This story was drawn from a piece by Ashley Spratt, a Public Affairs Specialist for the U.S. Fish and Wildlife Service in the Ventura Field Office in Ventura, California. It was edited for content and length. See the full piece here.
Amid the rolling grasslands and oak woodlands of Santa Clara and San Benito counties lies Sparling Ranch, just outside the small town of Hollister, California. On warm summer days, herds of cattle graze and rest on the sloping hillsides.
During nighttime winter rains, small, brightly-colored amphibians called California tiger salamanders leave the protection of ground squirrel burrows to make the trek to stock ponds that dot the landscape. There, they breed with their mates and keep company with another rare amphibian, the California red-legged frog. As their names suggest, both species are native to California, and both are protected under the Endangered Species Act.
“California tiger salamanders historically used naturally occurring ponds in valley bottoms to breed. But those valley bottoms also became attractive to people, and over time, many of the ponds were drained permanently and bulldozed over to make way for houses or farms,” U.S. Fish and Wildlife Biologist Jeff Phillips says. “Ranching in the foothills, however, provided large, contiguous open spaces, including grassland and chaparral habitat ideal for salamanders. The stock ponds that were built by ranchers became suitable breeding grounds for the salamanders and frogs that were pushed out of the valleys.”
Phillips says that cattle ranching and healthy habitat for these rare amphibians go hand-in-hand. And now, thanks to the establishment of the Sparling Ranch Conservation Bank, more than 2,000 acres of valuable habitat will be permanently protected for California tiger salamanders and California red-legged frogs, including 14 breeding ponds. Cattle, salamanders, and frogs will peacefully coexist for years to come.
How Does a Conservation Bank Work?
A conservation bank is an area selected because it provides habitat for important species. In exchange for permanently protecting the land and managing it for these species, the US Fish and Wildlife Service and California Department of Wildlife (CDFW) approve a specified number of species “credits” that the conservation bank may sell. A developer buys credits in that tract – in effect, preserving that land in exchange for the right to build in an area not as conducive to a species’ survival.
In some cases, landowners face financial pressure to sell or develop their land because of the expense of maintaining open space. But for landowners who want to maintain their undeveloped land the way it is, conservation banks can be financially attractive. The presence of endangered species on a property is a good indication that the landowner has been an excellent land steward. In many cases a landowner can continue to do what he or she has always done with the land while generating additional income.
A Win-Win Situation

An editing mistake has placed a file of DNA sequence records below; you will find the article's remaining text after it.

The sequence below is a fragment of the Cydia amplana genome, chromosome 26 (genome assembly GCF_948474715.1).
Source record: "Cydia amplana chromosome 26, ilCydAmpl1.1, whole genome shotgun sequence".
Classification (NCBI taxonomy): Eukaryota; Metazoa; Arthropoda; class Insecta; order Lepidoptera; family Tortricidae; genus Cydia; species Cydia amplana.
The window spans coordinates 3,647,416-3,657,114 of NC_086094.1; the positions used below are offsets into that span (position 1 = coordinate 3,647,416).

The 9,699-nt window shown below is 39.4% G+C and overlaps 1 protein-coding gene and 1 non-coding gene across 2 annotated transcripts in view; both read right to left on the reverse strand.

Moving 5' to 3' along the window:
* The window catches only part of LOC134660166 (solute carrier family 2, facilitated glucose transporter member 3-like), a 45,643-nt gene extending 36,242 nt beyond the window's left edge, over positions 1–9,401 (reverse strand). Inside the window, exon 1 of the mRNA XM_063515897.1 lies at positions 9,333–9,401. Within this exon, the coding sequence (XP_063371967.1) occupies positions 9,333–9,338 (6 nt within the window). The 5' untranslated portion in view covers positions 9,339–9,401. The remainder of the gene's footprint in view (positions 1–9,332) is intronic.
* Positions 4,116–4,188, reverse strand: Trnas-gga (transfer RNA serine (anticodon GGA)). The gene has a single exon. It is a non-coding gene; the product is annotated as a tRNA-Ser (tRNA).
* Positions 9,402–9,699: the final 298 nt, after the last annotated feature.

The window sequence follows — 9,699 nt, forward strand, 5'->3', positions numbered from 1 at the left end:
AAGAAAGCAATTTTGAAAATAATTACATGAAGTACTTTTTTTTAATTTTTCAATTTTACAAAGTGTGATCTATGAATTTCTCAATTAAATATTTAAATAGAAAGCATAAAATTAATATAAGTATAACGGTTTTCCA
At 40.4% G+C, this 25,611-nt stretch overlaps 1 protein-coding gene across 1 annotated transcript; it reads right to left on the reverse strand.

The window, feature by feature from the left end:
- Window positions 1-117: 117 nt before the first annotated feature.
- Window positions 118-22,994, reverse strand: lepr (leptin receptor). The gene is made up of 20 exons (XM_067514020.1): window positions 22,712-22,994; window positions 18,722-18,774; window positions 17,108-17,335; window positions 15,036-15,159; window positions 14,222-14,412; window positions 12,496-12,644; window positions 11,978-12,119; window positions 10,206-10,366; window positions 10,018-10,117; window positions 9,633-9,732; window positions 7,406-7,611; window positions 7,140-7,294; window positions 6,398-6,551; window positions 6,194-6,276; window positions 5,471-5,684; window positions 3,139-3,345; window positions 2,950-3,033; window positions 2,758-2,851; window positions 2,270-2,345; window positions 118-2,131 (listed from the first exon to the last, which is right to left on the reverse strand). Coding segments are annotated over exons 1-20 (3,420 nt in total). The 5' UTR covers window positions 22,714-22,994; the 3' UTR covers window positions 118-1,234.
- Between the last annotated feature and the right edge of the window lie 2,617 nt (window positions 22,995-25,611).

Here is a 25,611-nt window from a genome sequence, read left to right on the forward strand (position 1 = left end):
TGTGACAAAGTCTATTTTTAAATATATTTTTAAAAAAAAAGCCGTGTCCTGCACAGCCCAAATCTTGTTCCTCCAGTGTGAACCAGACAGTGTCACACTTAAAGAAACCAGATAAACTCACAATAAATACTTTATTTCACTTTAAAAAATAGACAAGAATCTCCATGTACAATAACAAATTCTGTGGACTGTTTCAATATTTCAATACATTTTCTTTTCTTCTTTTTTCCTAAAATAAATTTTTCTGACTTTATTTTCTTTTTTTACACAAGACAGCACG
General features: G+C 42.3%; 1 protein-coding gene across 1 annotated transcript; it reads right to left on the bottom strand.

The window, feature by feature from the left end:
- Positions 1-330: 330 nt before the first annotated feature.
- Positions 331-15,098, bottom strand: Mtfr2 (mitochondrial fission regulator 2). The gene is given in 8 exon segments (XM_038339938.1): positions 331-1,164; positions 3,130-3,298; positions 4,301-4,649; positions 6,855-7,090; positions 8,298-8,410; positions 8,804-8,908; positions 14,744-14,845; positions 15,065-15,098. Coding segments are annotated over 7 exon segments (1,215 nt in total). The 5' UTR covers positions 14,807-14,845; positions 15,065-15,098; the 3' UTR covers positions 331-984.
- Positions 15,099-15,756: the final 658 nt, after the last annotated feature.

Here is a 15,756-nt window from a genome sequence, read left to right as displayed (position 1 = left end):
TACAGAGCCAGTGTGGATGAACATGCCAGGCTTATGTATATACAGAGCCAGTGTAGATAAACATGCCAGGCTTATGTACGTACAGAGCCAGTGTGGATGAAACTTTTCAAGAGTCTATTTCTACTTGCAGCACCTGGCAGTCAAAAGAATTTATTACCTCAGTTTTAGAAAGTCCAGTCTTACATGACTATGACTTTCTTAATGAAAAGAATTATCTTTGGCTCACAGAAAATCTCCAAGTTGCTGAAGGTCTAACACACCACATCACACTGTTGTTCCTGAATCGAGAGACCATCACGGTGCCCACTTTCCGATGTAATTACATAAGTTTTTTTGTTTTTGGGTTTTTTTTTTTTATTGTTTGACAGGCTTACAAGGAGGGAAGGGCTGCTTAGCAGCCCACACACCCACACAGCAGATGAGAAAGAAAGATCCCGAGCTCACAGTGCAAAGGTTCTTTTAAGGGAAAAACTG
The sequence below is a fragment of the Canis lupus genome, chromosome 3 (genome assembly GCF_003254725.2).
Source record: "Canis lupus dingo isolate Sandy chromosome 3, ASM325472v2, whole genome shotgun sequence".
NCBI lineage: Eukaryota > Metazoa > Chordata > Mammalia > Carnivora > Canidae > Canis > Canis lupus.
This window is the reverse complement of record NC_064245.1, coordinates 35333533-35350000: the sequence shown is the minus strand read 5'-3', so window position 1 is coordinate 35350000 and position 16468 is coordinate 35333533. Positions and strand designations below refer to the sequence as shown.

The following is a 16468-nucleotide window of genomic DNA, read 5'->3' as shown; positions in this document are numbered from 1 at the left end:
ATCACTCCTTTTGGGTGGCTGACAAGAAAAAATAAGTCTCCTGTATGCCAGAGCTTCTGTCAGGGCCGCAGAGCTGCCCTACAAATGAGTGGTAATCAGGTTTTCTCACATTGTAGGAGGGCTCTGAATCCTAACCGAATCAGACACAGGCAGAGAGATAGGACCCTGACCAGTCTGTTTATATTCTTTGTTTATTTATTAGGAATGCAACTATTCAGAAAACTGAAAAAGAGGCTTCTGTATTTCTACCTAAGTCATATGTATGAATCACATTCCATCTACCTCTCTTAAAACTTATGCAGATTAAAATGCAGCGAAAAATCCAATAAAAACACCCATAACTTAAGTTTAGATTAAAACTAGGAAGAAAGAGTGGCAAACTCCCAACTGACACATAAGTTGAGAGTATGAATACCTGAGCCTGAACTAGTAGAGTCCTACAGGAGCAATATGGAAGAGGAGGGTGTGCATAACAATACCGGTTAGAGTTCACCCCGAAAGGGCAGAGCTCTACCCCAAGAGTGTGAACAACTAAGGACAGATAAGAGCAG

“What’s great about conservation banks is that everyone walks away from the process better off,” says Jeff Phillips, a conservation banking coordinator with the U.S. Fish and Wildlife Service in Ventura, California.
Sparling Ranch’s location just outside of Hollister and 50 miles south of the bustling Silicon Valley makes it attractive to area developers. Michael Anderson, whose team is working on a master planned community in Hollister says, “We saw there would be an increasing need for conserving California tiger salamander and California red-legged frog habitat, so we searched for properties with high-quality habitat until we found Sparling Ranch.” His organization will be the first to purchase credits in the conservation bank.
“If you’re a housing developer, you don’t typically specialize in biology or ecological restoration,” Phillips says. “Developers that I’ve worked with have appreciated conservation banks as a mitigation option, because they can simply purchase credits and know their project is in compliance with the ESA, and get back to their work.”
It works well for the Sparlings too. “It’s been a good thing,” says Tom Sparling. “We’re keeping the property in the family. By treading lightly on the land, not overgrazing, and developing water, we were already managing the land in a way that was good for these species.”
“It’s been my livelihood. I’ve lived here since I was three months old,” Ed says. Ed, his son, and other cattlemen who lease land on the property will continue their ranching operations following establishment of the bank.
David Hacker, a conservation and mitigation banking coordinator with CDFW, says the number of species that will benefit is too long to list. “Banks like this benefit the whole wildlife community, not just the species for which credits will be sold.”
“It’s exciting to see an increase in the number of conservation banks throughout the state,” says Jennifer Norris, field supervisor of the Sacramento Fish and Wildlife Office, who has supported the establishment of banks throughout portions of the Central Valley.” It’s a sign that the Service is achieving the win-win we always strive for—a win for wildlife and a win for landowners and developers who partner with us to ensure conservation and development occur together.